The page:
The American Association of Publishers and the anti-open access DC Principles group have sent letters to both houses of Congress outlining why they oppose the Federal Research Public Access Act, which would make the results of all federally funded research publicly available. They largely trot out the same tired “not all publishers are alike, so don’t impose a single model on all of us” baloney they’ve been using for years.
But one part of the letter really caught my eye:
[FRPAA] would also compel American taxpayers to subsidize the acquisition of important research information by foreign governments and corporations that compete in global markets with the public and private scientific enterprises conducted in the United States.
Huh? Think about what they’re saying: The US government should not make the results of taxpayer funded research available to all US citizens because it would also be made available to foreigners, which would give them a leg up over American companies in the competitive global marketplace. And how are the publishers going to protect us from this looming threat? By denying these nefarious foreign entities access to the information they are going to use to trounce us? No! The publishers want Congress to insist that these foreigners pay them a small fee to facilitate their fleecing of America.
COME ON! This one sentence exposes the publishers who wrote and signed the letter either as racist idiots who have no clue about how science works and what its goals are, or as craven liars willing to trot out xenophobic claptrap to promote their agenda.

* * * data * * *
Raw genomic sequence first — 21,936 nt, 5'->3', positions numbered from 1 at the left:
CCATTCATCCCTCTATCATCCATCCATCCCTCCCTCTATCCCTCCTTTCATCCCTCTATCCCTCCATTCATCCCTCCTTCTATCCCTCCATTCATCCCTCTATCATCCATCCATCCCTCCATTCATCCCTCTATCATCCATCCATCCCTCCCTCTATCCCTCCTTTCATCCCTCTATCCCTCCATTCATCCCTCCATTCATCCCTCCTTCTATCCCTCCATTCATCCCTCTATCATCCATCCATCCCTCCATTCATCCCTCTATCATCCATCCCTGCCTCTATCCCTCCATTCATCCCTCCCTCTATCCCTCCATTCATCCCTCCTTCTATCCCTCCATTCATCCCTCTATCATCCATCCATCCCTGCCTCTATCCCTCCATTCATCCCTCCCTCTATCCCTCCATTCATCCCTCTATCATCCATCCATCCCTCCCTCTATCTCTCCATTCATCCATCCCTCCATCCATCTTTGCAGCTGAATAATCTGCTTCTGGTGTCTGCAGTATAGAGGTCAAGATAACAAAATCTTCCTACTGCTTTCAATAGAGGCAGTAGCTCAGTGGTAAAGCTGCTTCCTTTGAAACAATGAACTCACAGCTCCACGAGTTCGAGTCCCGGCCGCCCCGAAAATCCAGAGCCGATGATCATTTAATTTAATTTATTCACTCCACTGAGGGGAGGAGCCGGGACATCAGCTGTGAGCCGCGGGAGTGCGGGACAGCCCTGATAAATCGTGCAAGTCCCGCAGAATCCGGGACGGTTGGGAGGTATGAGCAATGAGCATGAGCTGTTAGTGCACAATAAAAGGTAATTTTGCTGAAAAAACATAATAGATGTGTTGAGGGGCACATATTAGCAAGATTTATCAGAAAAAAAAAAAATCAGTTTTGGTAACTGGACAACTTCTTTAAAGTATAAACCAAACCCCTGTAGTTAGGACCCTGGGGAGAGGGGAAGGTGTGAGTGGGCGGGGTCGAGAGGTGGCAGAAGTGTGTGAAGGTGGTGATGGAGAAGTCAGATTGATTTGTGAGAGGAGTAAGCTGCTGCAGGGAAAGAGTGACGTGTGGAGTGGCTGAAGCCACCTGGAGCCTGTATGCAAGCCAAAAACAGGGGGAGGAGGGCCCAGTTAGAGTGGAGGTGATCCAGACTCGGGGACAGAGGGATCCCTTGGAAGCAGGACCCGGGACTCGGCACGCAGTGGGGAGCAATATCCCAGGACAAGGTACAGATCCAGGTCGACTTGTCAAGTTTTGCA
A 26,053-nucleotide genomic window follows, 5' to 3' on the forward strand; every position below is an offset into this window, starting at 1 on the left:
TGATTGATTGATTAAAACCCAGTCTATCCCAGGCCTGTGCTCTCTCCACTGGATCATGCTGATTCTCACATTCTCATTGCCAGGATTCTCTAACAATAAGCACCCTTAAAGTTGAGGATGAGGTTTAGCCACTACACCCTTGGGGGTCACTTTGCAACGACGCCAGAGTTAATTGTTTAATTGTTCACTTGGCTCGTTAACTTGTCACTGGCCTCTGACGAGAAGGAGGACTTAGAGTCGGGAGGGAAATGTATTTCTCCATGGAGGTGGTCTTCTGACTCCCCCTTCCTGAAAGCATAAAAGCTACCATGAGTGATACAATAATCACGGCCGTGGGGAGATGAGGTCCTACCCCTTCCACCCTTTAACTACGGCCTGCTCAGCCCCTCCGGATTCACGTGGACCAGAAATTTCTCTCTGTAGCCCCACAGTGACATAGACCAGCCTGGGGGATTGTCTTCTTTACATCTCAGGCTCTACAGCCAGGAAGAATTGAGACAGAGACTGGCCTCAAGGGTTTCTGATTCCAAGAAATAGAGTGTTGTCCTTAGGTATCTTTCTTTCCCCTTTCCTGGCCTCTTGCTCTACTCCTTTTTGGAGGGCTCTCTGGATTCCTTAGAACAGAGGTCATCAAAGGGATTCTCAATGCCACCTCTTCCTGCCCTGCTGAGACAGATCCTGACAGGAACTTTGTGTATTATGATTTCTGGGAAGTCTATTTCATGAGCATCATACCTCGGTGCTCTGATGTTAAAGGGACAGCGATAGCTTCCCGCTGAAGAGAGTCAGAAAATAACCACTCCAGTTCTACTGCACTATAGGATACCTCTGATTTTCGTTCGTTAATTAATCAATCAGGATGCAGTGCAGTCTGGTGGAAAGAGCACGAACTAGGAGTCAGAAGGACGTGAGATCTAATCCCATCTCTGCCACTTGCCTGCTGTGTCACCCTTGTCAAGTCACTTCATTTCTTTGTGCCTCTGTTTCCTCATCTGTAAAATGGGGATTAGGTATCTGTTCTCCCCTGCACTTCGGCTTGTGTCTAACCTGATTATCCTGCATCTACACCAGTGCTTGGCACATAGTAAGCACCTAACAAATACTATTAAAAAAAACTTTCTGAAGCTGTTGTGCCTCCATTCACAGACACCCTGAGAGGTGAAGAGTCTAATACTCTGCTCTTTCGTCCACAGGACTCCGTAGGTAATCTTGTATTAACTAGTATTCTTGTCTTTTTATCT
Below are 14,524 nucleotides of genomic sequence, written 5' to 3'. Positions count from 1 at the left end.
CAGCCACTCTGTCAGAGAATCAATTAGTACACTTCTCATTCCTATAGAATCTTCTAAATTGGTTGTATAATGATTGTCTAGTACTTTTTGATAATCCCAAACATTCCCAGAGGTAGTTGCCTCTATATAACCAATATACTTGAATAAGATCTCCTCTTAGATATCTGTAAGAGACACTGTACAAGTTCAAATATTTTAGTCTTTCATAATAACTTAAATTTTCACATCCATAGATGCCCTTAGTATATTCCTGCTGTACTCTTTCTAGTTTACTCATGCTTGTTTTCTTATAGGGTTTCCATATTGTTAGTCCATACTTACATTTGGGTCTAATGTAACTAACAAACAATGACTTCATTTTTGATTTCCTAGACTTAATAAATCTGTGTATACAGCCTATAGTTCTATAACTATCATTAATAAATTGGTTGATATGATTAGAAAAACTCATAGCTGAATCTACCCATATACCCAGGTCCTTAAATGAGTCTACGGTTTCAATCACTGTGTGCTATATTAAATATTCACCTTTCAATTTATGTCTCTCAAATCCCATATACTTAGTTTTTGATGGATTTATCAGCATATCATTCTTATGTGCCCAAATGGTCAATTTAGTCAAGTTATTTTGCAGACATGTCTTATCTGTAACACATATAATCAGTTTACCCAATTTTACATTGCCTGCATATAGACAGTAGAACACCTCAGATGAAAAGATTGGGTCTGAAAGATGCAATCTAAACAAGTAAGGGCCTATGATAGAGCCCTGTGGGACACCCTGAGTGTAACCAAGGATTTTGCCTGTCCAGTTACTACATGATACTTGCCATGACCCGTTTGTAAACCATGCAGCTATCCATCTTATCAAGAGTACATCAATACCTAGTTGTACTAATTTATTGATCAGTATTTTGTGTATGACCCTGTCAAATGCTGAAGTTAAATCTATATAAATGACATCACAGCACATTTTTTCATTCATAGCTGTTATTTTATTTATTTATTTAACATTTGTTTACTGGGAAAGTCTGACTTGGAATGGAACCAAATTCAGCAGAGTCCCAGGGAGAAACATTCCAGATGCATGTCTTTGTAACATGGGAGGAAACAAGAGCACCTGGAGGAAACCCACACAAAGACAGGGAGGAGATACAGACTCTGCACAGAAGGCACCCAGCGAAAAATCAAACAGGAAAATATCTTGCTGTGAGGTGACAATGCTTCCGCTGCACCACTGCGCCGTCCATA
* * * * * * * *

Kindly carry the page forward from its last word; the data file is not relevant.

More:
We are not talking about classified information here – we’re talking about information that authors are willingly making freely available. And these foreigners the publishers are deriding are not enemies. They are our collaborators in science – whose ability to build on work generated in the US benefits us all. This is how science works, you morons!
Earlier in the letter, these signers of the letter claim that they are “devoted to ensuring wide dissemination of the results of all peer-reviewed research”. That they would then have the gall to put forward the argument that US interests are served by impeding to free flow of scientific information to scientists in other countries makes it clear that this is a complete and utter lie. This is one of the most repulsive things I have seen from the forces that oppose public access – anyone who signed this letter should be ashamed, and is deserving of our contempt.